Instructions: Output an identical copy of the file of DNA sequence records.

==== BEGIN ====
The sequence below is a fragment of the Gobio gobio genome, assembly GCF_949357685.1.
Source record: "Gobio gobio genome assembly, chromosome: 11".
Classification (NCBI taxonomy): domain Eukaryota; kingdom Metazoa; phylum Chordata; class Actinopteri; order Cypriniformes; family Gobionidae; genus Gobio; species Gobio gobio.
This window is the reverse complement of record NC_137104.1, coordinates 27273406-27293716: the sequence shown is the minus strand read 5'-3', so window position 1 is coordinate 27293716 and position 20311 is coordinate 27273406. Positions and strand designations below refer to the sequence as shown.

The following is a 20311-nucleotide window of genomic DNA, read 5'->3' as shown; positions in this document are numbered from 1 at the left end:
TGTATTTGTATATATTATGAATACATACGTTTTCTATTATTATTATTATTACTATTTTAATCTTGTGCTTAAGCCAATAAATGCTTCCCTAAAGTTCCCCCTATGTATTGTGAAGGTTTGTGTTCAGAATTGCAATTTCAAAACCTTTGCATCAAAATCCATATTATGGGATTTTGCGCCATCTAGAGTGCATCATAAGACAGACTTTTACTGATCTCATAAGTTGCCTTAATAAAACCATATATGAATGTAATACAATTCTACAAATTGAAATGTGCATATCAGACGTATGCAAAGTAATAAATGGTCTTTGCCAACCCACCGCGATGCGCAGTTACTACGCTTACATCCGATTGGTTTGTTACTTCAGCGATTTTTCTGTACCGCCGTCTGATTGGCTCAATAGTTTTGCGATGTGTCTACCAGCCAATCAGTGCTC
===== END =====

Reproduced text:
The sequence below is a fragment of the Gobio gobio genome, assembly GCF_949357685.1.
Source record: "Gobio gobio genome assembly, chromosome: 11".
Classification (NCBI taxonomy): domain Eukaryota; kingdom Metazoa; phylum Chordata; class Actinopteri; order Cypriniformes; family Gobionidae; genus Gobio; species Gobio gobio.
This window is the reverse complement of record NC_137104.1, coordinates 27273406-27293716: the sequence shown is the minus strand read 5'-3', so window position 1 is coordinate 27293716 and position 20311 is coordinate 27273406. Positions and strand designations below refer to the sequence as shown.

The following is a 20311-nucleotide window of genomic DNA, read 5'->3' as shown; positions in this document are numbered from 1 at the left end:
TGTATTTGTATATATTATGAATACATACGTTTTCTATTATTATTATTATTACTATTTTAATCTTGTGCTTAAGCCAATAAATGCTTCCCTAAAGTTCCCCCTATGTATTGTGAAGGTTTGTGTTCAGAATTGCAATTTCAAAACCTTTGCATCAAAATCCATATTATGGGATTTTGCGCCATCTAGAGTGCATCATAAGACAGACTTTTACTGATCTCATAAGTTGCCTTAATAAAACCATATATGAATGTAATACAATTCTACAAATTGAAATGTGCATATCAGACGTATGCAAAGTAATAAATGGTCTTTGCCAACCCACCGCGATGCGCAGTTACTACGCTTACATCCGATTGGTTTGTTACTTCAGCGATTTTTCTGTACCGCCGTCTGATTGGCTCAATAGTTTTGCGATGTGTCTACCAGCCAATCAGTGCTC